Deus Ex 2: The Invisible War
|Editor Rating:||7.8/10, based on 2 reviews|
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A war rages on even if you cant see it and several rival groups would love to have you on their side. The religious Order, the corporate-minded WTO, the genetically altered Omar, and the anti-biomod extremists of the Knights Templar tend to have goals that cause them to work at cross-purposes with one another...and there may even be other organizations at work behind the scenes. Work for them or decide that youre a better man than The Man and work for yourself.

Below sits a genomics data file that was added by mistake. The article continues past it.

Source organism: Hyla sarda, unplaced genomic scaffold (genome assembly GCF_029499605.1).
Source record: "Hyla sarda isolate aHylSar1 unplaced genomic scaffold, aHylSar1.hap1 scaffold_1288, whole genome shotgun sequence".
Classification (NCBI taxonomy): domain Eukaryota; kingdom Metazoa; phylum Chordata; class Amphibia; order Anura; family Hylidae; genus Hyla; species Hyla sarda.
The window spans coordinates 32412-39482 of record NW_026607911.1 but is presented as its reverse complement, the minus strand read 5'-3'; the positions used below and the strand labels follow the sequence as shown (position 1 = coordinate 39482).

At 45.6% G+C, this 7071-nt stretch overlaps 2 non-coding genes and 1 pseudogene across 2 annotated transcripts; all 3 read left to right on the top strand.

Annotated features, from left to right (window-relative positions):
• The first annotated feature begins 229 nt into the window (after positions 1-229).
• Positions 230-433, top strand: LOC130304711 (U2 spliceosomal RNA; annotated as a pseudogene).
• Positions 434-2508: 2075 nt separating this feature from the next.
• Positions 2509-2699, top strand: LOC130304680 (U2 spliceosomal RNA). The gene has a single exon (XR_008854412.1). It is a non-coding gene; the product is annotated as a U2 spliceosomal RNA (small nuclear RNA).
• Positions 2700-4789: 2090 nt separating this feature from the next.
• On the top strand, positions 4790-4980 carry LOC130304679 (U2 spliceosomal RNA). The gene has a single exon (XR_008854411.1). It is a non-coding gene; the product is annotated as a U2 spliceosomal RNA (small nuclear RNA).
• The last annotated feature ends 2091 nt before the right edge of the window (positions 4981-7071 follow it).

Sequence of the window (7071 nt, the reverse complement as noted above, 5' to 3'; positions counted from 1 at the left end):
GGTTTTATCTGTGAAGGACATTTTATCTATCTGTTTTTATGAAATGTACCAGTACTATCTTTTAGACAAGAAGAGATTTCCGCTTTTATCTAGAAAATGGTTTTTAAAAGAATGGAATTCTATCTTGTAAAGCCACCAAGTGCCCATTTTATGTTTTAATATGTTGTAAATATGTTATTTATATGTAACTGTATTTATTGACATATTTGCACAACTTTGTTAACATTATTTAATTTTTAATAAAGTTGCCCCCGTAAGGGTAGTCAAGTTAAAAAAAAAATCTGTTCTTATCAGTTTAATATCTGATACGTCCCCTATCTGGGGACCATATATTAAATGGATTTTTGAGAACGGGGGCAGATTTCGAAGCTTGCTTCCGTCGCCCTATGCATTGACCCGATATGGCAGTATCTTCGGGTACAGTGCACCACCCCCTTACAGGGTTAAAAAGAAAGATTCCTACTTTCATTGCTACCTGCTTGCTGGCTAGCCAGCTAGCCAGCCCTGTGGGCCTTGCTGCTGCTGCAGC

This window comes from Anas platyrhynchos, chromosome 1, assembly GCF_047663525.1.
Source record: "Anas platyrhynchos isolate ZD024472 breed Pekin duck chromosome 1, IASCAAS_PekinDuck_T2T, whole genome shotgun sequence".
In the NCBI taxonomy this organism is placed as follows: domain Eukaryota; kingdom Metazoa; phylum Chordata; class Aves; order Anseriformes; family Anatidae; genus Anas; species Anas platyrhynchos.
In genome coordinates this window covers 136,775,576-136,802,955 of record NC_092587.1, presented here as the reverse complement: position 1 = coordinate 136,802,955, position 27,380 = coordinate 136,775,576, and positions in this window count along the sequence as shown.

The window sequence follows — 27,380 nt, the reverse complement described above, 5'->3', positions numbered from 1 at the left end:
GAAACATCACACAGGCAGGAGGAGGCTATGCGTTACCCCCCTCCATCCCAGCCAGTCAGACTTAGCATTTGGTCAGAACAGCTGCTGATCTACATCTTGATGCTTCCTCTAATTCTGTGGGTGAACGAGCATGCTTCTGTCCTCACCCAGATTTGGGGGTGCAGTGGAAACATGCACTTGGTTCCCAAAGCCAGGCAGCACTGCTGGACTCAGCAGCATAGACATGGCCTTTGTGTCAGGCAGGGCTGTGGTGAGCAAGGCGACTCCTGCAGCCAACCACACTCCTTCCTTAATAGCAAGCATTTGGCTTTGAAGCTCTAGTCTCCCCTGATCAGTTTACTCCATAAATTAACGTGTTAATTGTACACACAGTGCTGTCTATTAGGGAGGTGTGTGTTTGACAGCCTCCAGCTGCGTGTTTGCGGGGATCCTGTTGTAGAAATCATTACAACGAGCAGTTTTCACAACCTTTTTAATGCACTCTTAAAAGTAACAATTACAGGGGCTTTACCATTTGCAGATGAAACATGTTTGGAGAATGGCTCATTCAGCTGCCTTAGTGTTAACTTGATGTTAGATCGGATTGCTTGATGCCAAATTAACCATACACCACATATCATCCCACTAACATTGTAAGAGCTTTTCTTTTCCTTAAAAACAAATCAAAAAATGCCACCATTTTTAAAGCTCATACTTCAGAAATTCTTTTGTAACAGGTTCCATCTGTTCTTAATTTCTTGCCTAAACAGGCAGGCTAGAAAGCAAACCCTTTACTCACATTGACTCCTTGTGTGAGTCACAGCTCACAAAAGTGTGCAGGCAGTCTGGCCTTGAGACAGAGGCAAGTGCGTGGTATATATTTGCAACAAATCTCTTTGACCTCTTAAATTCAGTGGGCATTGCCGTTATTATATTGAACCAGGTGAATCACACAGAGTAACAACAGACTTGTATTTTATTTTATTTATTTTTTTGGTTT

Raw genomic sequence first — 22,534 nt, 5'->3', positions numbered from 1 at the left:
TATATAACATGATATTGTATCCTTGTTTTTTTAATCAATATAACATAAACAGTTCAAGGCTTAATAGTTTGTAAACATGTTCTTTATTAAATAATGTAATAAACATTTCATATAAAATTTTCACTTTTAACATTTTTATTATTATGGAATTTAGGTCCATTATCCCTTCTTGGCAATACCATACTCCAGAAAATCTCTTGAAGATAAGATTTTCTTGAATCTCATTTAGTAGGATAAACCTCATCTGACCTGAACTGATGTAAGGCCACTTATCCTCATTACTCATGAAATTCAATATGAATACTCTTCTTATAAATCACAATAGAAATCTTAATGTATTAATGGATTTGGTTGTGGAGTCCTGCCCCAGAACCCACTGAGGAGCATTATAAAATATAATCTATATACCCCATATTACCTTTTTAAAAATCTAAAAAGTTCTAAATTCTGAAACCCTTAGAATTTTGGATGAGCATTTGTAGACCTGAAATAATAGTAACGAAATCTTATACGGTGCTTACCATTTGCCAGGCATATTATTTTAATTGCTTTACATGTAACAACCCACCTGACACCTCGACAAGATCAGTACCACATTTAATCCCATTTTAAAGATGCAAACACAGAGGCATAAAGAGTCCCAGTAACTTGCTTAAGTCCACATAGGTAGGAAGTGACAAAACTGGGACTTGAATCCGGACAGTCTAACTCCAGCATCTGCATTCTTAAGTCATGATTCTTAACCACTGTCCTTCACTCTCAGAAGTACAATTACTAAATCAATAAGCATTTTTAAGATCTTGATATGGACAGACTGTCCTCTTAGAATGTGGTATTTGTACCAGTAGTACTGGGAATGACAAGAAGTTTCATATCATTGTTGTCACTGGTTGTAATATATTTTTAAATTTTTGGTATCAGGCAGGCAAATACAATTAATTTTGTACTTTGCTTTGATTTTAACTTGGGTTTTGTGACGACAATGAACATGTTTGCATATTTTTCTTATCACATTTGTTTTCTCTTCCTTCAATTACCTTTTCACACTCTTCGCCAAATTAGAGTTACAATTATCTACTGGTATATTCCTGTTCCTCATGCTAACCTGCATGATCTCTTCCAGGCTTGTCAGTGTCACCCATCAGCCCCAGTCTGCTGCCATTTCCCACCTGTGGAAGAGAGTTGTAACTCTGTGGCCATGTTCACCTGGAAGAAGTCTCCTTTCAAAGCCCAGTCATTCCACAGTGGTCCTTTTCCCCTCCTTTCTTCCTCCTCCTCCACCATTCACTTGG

No doubt about it, the best thing about Deus Ex is its freedom of choice. This cyberpunk first-person adventure presents you with an astounding number of decisions. For instance, say the bigwigs in the WTO want you to snag something from the vault of a VIPs home. You could bribe the buildings janitor to get the door code, break in, or convince the VIP at a bar that youre going to prepare drinks back at his place. To get past the security devices, you might sneak past cameras, take over the gun turret by the stairs with a special ability, or just blast everything. Its up to you. The only problem with the games wealth of choices is that you rarely realize all the options open to you until youve already picked one. Between that and the fact that the missions rarely branch too far, youll find little need to discover all of Invisible War's nuances. Even so, your journey wont disappoint: This gorgeous futuristic world demands exploration, and the story is intriguing enough to compel you forward. Just be prepared for long loading times, somewhat clunky combat, a crappy mapping system, and weak finales. If youre looking for another unconventional RPG now that youve explored every possible nook and cranny in Knights of the Old Republic, you should check out Invisible War, but its definitely the padawan to KOTORs Jedi master.